DNA barcoding, which was developed about a decade ago, relies on short, standardized regions of the genome to identify plant and animal species. This method can be used to not only identify known species but also to discover novel ones. Numerous sequences are stored in online databases worldwide. One of the ways to save cost and time (by omitting the sequencing step) in species identification is to use available barcode data to design optimized primers for further analysis, such as high-resolution melting analysis (HRM).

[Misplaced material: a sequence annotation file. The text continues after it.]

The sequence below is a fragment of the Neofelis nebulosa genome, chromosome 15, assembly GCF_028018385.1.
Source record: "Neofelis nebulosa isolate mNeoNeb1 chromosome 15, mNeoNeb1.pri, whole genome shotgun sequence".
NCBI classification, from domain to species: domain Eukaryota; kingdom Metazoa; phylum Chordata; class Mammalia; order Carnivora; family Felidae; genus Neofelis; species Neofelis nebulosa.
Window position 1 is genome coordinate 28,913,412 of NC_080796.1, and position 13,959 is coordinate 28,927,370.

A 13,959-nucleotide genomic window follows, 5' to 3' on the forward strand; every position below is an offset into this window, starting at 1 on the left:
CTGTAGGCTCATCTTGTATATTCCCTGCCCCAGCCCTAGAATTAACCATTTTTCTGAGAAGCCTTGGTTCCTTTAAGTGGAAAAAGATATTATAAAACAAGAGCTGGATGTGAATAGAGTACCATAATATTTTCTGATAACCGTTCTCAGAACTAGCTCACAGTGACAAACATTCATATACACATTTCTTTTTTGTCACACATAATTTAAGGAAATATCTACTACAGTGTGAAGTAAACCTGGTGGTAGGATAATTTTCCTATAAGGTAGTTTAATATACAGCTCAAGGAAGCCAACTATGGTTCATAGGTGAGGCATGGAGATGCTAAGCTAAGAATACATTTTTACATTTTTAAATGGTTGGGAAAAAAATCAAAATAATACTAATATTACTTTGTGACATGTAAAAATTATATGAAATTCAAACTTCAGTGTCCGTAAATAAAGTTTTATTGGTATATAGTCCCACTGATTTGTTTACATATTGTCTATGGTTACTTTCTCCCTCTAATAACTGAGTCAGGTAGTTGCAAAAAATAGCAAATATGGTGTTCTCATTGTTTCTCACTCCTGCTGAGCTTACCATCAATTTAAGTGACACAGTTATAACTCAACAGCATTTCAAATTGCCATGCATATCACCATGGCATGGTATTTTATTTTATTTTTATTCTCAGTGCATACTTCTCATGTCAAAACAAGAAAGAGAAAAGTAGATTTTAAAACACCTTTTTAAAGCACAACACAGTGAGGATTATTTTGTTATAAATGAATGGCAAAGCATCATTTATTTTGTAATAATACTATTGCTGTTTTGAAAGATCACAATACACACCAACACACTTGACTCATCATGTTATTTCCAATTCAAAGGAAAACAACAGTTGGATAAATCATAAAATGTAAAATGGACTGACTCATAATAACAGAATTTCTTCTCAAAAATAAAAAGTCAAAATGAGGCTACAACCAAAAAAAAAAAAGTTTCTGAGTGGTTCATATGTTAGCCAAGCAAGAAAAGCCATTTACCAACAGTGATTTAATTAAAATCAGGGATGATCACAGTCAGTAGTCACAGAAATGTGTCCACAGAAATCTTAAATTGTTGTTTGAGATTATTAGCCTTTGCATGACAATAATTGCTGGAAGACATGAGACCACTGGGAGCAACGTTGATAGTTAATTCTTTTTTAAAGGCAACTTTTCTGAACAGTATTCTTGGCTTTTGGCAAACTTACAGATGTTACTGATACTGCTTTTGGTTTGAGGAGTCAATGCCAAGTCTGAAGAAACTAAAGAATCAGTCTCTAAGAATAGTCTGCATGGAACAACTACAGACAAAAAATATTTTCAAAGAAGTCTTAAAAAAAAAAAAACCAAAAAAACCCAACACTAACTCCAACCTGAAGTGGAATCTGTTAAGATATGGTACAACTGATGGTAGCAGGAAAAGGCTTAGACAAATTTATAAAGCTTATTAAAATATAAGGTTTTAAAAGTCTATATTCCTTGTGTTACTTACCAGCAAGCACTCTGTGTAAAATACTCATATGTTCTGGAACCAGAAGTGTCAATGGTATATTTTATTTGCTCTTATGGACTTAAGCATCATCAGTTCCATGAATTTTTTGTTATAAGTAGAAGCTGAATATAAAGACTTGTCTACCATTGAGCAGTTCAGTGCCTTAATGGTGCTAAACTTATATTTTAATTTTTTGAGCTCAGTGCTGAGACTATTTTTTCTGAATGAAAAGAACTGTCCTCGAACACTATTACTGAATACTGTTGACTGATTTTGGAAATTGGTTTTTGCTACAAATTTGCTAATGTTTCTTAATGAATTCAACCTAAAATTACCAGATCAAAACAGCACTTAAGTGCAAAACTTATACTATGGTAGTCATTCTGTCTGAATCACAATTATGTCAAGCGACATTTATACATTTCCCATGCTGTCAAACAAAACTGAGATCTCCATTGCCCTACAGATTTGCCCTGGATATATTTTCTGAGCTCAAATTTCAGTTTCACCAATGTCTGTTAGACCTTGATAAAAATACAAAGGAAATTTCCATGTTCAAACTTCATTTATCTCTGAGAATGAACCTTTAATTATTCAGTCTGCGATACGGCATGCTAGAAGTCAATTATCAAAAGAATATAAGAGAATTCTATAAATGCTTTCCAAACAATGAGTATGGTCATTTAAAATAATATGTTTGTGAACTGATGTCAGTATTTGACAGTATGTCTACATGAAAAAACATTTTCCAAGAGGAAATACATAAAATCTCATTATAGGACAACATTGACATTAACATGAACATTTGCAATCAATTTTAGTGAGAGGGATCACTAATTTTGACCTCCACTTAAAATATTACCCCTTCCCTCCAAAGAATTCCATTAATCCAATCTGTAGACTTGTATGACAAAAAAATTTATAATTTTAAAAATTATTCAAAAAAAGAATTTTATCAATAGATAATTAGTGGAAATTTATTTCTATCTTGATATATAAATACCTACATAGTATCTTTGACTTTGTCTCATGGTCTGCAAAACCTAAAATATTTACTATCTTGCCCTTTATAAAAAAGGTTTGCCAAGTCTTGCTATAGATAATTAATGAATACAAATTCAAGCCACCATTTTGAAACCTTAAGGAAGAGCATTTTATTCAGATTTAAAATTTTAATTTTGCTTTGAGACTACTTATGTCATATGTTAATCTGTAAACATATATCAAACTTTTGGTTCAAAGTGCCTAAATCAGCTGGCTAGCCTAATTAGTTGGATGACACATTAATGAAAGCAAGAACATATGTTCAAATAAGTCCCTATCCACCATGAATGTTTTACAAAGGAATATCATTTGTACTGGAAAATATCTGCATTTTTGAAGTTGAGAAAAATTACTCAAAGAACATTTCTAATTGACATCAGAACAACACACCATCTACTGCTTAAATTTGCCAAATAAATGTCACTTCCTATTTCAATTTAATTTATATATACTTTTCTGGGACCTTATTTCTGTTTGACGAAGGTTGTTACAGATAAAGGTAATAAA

“Identification of Uvaria sp by barcoding coupled with high-resolution melting analysis (Bar-HRM)”, vol. 15, p. -, 2016.,
“Development of primer pairs from diverse chloroplast genomes for use in plant phylogenetic research”, vol. 14, pp. 14857-14870, 2015.,
Variation in the chloroplast DNA sequence is useful for plant phylogenetic studies. However, the number of variable sequences provided by chloroplast DNA for suggested genes or genomic regions in plant phylogenetic analyses is often inadequate.